- Polymyxin B/bacitracin is also indicated for impetigo (applied two to three times daily) but evidence for use is lacking.

- Antimicrobial emollient wash products (such as those containing chlorhexidine, benzalkonium chloride or triclosan) may be considered for those with extensive infection or background skin condition, however, contact stinging/irritation may occur. Chlorhexidine is not recommended for babies or young children.

2. Oral treatment if non-Penicillin allergic: Flucloxacillin electronic Medicines Compendium information on Flucloxacillin for extensive disease in those who are NOT known to be colonised or previously infected with MRSA:

  • First line if no Pencillin allergy - Flucloxacillin electronic Medicines Compendium information on Flucloxacillin , dose according to weight / age:
    • Neonate under 7 days           25mg / kg BD
    • Neonate 7-20 days                 25mg / kg TDS
    • Neonate 21-28 days               25mg / kg QDS
    • Child 1 month–2 years          62.5–125 mg QDS
    • Child 2–10 years                     125–250 mg QDS
    • Child 10 –18 years                 250–500 mg QDS

[Evidence level B]

3. Oral treatment if Penicillin allergic: Clarithromycin electronic Medicines Compendium information on Clarithromycin , dose according to weight / age.

  • Neonate                                                   7.5 mg/kg BD
  • Child 1 month–11 years
    • Body-weight <8kg                     7.5 mg/kg BD
    • Body-weight 8–11 kg               62.5 mg BD
    • Body-weight 12–19 kg             125 mg BD
    • Body-weight 20–29 kg             187.5 mg BD
    • Body-weight 30–40 kg              250 mg BD
  • Child 12–18 years                                   250 mg BD

[Evidence level B]

4. Inpatient care and IV antibiotic therapy

- If inpatient care is warranted, contact isolation is recommended.

- Inpatient care is required for patients with impetigo who have extensive infection with systemic symptoms (tachycardia, hypotension, pyrexia, dehydration) or for infants at risk of sepsis and/or dehydration due to skin loss.

- Inpatient care is also required if there is associated toxic shock syndrome (Staphylococcal Scalded Skin Syndrome). Consider toxic shock syndrome (skin becomes extremely painful, peeling occurs at the site of redness/crusting but also at other areas e.g. flexures, peri-ocular areas and angles of the mouth with or without systemic symptoms).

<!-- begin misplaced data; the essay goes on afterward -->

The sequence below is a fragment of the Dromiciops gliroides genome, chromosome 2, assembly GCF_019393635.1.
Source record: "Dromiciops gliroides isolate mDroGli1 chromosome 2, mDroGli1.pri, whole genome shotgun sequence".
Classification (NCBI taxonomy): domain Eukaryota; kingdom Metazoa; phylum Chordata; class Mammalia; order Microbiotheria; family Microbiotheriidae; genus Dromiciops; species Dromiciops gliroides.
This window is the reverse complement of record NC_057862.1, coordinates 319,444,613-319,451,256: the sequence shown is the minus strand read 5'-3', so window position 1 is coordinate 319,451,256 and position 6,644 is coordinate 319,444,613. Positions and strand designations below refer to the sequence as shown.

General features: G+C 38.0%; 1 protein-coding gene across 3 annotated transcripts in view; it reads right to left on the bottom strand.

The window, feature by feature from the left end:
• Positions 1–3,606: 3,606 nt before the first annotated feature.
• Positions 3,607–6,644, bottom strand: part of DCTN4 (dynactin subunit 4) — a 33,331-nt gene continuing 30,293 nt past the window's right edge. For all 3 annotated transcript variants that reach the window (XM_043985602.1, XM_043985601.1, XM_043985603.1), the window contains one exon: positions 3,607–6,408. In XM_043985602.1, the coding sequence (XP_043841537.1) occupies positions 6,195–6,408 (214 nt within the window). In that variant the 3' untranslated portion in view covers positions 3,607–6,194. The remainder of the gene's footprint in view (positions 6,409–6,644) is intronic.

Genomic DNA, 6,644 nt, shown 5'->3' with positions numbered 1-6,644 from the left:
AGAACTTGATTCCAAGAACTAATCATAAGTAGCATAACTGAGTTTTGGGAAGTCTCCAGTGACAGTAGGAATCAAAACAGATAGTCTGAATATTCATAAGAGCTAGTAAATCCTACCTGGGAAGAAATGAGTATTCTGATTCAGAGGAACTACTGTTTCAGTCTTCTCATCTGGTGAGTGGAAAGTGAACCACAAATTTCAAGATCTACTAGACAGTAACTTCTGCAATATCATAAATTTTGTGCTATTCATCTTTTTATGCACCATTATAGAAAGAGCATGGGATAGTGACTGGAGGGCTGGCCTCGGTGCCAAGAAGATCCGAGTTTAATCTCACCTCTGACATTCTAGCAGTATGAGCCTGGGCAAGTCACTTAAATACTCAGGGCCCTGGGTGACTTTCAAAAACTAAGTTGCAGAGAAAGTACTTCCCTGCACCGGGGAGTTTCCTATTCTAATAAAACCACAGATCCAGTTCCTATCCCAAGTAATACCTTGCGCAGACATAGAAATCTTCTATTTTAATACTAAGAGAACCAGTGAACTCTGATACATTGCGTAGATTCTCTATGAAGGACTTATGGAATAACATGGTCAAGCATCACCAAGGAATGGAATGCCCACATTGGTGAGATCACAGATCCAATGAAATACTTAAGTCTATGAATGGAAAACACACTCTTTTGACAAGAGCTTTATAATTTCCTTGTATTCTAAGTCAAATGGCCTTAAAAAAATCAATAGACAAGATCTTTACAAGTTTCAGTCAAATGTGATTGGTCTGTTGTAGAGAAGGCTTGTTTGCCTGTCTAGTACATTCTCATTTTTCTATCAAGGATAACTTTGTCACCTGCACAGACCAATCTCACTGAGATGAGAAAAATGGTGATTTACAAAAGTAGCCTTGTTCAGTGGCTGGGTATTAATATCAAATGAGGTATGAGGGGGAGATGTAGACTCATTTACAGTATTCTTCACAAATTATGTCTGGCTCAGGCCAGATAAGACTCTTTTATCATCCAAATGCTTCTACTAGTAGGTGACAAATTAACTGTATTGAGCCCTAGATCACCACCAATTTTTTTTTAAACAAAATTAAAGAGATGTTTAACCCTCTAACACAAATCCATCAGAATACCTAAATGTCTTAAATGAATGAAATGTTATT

- Skin swabs from involved areas and nasal swabs should be sent for microbiology, viral swabs for virology and fungal scrapings for mycology if fungal infection is suspected.

- Intravenous antibiotics ( Flucloxacillin electronic Medicines Compendium information on Flucloxacillin or Clarithromycin electronic Medicines Compendium information on Clarithromycin at appropriate doses) should be commenced in conjunction with intravenous antiviral medication if there is any suspicion of associated herpetic infection.

- If there is any suspicion of additional viral infection e.g. herpes simplex, after swabs have been taken, IV Aciclovir should also be given at appropriate doses.

- Appropriate fluid monitoring and replacement and pain relief are essential. Fluid is given at a volume and rate similar to standard volume replacement for burns. Pain is often severe and appropriate analgesia is very important.

- With regard to topical therapy, after swabs have been taken, a light emollient ointment such as mix of 50:50 liquid paraffin: white soft paraffin should be regularly applied to raw/crusted areas. Eczematised areas can be treated with appropriate strength topical steroid ointment provided that antibiotics have already been commenced and there is no suspicion of herpetic infection.

Evidence review

The rationale for treatment is to speed resolution (and thus reduce soreness / symptoms), to reduce the spread of infection to others and to improve appearance (lesions can be unsightly, particularly on the face).

Antimicrobial therapy can be applied either topically and/or administered systemically.

Topicals

There are two main options for topical therapy of impetigo: antimicrobials and antiseptics (sometimes also called “disinfectants” in the literature). Two different antiseptics, hydrogen peroxide and hexachlorophane were included in the Cochrane review 3. In a review of data from three randomised controlled trials (RCTs), hydrogen peroxide was slightly less effective than fusidic acid but the difference was not statistically significantly different 7. However, the authors of the Cochrane review found the blinding in this study to be inadequate. Hydrogen peroxide has the advantage of not selecting for and having activity against fusidic acid resistant staphylococci. For these reasons, hydrogen peroxide is recommended as first line for limited infection.